Normal levels (routine laboratory “range”) will vary depending on whether HbA1 or HbA1c is measured and the method used.

HbA1c is usually a reliable indicator of diabetes control, except in situations where the half-life of red blood cells is significantly less than 120 days.

They will generally lead to low HbA1c results because 50% of glycosylation occurs on days 90-120.


Increased blood cell turnover: blood loss, hemolysis, hemoglobinopathies, red blood cell disorders, myelodysplastic disease.

Interference with the test (this depends on the method used: persistent fetal hemoglobin and hemoglobin variants, carbamylated hemoglobin in uremic patients).

In patients with very high and deficient levels, HbA1c readings can be misleading (the physician must compare with additional information obtained from home capillary blood glucose tests).

HbA1c can be very helpful in identifying patients who may be reporting unrealistically good home glucose testing.


Although the HbA1c test is used primarily to monitor blood sugar control in patients with Diabetes, the World Health Organization (WHO) now recommends that HbA1c be used as a diagnostic test for Diabetes.

This is provided that there are rigorous quality-control tests and that the analyzes are standardized to criteria aligned with international reference values.

An HbA1c of 48 mmol/mol (6.5%) is recommended as a cut-off point for the diagnosis of Diabetes.

A value less than 48 mmol/mol (6.5%) does not exclude diabetes diagnosed by glucose tests. An advantage of using HbA1c for diagnosis is that the test does not require a fasting blood sample.

Situations in which HbA1c is not appropriate for the diagnosis of diabetes include:

  • Children and youth.
  • Patients suspected of having type 1 diabetes
  • The pregnancy.
  • Patients with symptoms of Diabetes for less than two months.
  • Patients at high risk for Diabetes are acutely ill.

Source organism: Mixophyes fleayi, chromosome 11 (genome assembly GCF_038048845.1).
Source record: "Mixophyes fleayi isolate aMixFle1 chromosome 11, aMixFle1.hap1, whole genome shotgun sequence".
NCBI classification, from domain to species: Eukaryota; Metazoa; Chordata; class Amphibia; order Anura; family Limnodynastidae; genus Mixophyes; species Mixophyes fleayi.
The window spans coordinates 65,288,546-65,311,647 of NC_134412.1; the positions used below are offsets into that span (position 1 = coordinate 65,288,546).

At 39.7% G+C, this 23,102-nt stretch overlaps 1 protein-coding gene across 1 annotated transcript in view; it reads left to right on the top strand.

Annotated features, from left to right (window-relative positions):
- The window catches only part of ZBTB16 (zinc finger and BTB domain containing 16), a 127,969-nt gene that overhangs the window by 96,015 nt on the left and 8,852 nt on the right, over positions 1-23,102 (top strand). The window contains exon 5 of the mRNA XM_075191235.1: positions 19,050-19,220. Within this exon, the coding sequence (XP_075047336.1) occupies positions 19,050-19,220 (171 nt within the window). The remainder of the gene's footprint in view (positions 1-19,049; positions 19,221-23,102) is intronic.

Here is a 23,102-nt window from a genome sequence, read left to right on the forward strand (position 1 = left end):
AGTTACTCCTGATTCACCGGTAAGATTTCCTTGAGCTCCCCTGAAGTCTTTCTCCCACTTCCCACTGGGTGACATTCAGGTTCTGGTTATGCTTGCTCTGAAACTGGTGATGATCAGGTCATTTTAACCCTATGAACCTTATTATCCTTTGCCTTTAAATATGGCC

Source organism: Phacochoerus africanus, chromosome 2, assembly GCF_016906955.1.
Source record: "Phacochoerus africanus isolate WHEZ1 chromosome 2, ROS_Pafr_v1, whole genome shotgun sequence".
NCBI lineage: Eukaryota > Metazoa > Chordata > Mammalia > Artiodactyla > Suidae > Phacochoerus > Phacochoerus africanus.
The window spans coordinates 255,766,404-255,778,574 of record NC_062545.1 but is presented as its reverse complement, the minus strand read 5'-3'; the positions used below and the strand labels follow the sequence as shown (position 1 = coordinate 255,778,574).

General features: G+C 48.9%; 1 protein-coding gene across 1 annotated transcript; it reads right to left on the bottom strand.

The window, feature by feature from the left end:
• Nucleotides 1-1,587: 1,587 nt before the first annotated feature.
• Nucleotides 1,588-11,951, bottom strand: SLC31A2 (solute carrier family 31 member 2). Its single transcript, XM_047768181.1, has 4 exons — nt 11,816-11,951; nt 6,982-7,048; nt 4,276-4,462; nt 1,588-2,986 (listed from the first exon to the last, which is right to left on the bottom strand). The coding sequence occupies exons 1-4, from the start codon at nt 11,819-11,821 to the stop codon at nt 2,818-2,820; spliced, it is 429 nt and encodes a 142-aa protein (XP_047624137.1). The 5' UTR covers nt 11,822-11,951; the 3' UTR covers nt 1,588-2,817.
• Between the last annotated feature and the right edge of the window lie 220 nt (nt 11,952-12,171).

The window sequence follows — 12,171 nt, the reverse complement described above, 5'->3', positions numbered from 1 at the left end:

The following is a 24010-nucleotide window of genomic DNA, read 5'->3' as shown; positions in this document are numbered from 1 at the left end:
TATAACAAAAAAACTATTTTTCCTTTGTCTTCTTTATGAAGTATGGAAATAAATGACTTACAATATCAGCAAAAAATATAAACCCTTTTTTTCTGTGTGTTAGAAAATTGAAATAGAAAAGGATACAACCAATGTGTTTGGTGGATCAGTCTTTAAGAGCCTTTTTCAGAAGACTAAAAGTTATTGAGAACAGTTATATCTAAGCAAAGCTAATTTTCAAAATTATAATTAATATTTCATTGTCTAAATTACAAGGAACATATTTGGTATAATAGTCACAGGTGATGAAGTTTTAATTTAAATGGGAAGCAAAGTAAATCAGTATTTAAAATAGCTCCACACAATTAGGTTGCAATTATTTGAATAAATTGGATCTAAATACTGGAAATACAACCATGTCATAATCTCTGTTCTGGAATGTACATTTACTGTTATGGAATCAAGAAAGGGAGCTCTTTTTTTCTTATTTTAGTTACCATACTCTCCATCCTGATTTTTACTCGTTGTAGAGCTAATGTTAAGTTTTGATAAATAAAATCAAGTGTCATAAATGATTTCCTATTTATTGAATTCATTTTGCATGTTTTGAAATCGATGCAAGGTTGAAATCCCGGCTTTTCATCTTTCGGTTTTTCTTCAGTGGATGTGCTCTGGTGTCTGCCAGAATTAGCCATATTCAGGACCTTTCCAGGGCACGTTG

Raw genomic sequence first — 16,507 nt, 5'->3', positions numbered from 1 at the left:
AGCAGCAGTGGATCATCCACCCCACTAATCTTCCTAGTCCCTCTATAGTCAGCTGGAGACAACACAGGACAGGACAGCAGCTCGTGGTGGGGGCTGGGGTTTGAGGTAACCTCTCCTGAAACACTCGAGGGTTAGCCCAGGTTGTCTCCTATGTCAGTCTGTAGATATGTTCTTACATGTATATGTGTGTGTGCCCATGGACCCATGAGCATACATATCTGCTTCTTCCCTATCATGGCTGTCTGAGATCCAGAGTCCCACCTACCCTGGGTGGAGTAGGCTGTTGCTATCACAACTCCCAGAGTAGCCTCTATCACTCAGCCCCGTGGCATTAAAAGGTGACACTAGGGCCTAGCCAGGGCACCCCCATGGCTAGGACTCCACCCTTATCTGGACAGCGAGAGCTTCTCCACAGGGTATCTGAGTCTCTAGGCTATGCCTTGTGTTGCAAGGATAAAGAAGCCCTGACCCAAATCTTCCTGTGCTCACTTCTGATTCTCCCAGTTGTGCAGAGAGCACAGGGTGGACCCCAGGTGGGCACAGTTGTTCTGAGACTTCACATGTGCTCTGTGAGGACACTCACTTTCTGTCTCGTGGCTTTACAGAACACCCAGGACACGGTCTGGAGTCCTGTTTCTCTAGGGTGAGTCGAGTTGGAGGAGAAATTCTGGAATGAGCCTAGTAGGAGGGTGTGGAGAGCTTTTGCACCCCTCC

• Patients take medications that can cause a rapid rise in glucose, e.g., steroids and antipsychotics.
  • Patients with acute pancreatic damage, including pancreatic surgery.

Presence of other factors that influence HbA1c and its measurement:


  • Increased HbA1c: iron deficiency, vitamin B12 deficiency, decreased erythropoiesis.
  • HbA1c decrease: administration of erythropoietin, iron, vitamin B12, reticulocytosis, chronic liver disease.

Altered Hemoglobin

  • Genetic or chemical alterations in hemoglobin: hemoglobinopathies, HbF, and methemoglobin can increase or decrease HbA1c.


  • HbA1c increase: alcoholism, chronic kidney disease.
  • Decrease in HbA1c: aspirin, vitamin C, and vitamin E, certain hemoglobinopathies.

Destruction of erythrocytes

  • Increased HbA1c – The increased life span of erythrocytes, e.g., splenectomy.
  • HbA1c  decreased – Red blood cell lifespan decreased, for example, hemoglobinopathies, splenomegaly, rheumatoid arthritis, or medications such as antiretrovirals, ribavirin, and dapsone.

Other factors:

  • Increased HbA1c: hyperbilirubinemia, alcoholism, large doses of aspirin, chronic use of opiates.
  • Variable HbA1c: hemoglobinopathies.
  • HbA1c decrease: hypertriglyceridemia.